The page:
These 10 Scuba Diving Sites Are Among the Most Dangerous in the World

By Todd Neikirk
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These 10 Scuba Diving Sites Are Among the Most Dangerous in the World

Todd Neikirk
 
Photo Credit: Estate Of Keith Morris / Redferns / Getty Images
Photo Credit: Estate Of Keith Morris / Redferns / Getty Images
 
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Scuba diving is the kind of sport where participants are regularly looking for the next big thing, and that often means something much more risky and thrill-inducing. There are many dangerous and intimidating dive sites across the world, but the following are definitely the top ones to visit if you’re looking for adventure.

Diepolder II, Florida

The Diepolder II cave, located near Brooksville, Florida and named for the man who originally own the land, appears to be a simple pond – at first. Below the water is a cave that goes down some 360 feet. There is also the Deipolder III cave, which goes down 300 feet!

Not just anyone can dive down into either cave. Interested divers must hire a guide and also be able to prove that they either have advanced certifications or have completed at least 100 cliff dives.

Shaft Sinkhole, Mount Gambier, Australia

The Shaft Sinkhole in Australia may be the most deadly diving spot in the world. In 1973, four recreational divers – John H. Bockerman, Gordon G. Roberts, and Christine and Stephen Millott – died there in an incident widely known as the Mount Gambier cave diving accident.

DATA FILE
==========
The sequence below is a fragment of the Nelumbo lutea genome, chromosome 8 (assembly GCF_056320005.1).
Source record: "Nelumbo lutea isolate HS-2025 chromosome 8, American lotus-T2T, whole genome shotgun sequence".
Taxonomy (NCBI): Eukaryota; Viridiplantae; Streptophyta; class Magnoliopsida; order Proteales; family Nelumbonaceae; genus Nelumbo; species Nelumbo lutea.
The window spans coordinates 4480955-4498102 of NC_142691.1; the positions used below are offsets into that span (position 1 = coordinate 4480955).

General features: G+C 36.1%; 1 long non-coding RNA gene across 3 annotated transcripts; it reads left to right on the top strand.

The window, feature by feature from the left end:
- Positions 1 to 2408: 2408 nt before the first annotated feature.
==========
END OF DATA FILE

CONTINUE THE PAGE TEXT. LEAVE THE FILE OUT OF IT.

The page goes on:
There are a few factors that make the Shaft Sinkhole so treacherous. During one portion of the dive, the adventurers must remove their equipment, as the hole is too small. They must also be very careful with their air consumption and mindful that they have enough to return to the surface.

German U-boat U-869, New Jersey

In 1991, German U-boat U-869 was discovered off the coast of New Jersey. This surprised many, as it had previously been stated that the vessel had sunk off the coast of Gibraltar by the USS Fowler (DE-222) and the submarine chaser L’Indiscret. Shortly after its discovery, three of the original individuals to locate it died while returning to the dive site.

Divers are eager to check out this historical relic, which lies 73 meters under the Atlantic Ocean. The incredible depth of the dive, as well as the freezing cold water, make the excursion treacherous for anyone willing to risk it.

Blue Hole (Red Sea), Egypt

Two divers swimming together
Swimmers free-diving down the perilous Blue Hole in Egypt. (Photo Credit: Kerstin Meyer / Getty Images)

The Blue Hole is a submarine sinkhole near Dahab, Egypt. The floor of the hole can go to depths of nearly 1,000 feet, and the coral and abundance of fish make it a popular spot with free divers.

Despite the popularity of the site, the Blue Hole is also very dangerous and has been nicknamed the “Divers’ Cemetery.” While many visitors protect themselves with extra tanks and a mix of gases called trimix, there have still been over 100 deaths recorded at the location.

Great Blue Hole, Belize

Aerial view of the Blue Hole
While incredibly beautiful, Belize’s Great Blue Hole is also quite dangerous. (Photo Credit: USGS / Wikimedia Commons / Public Domain)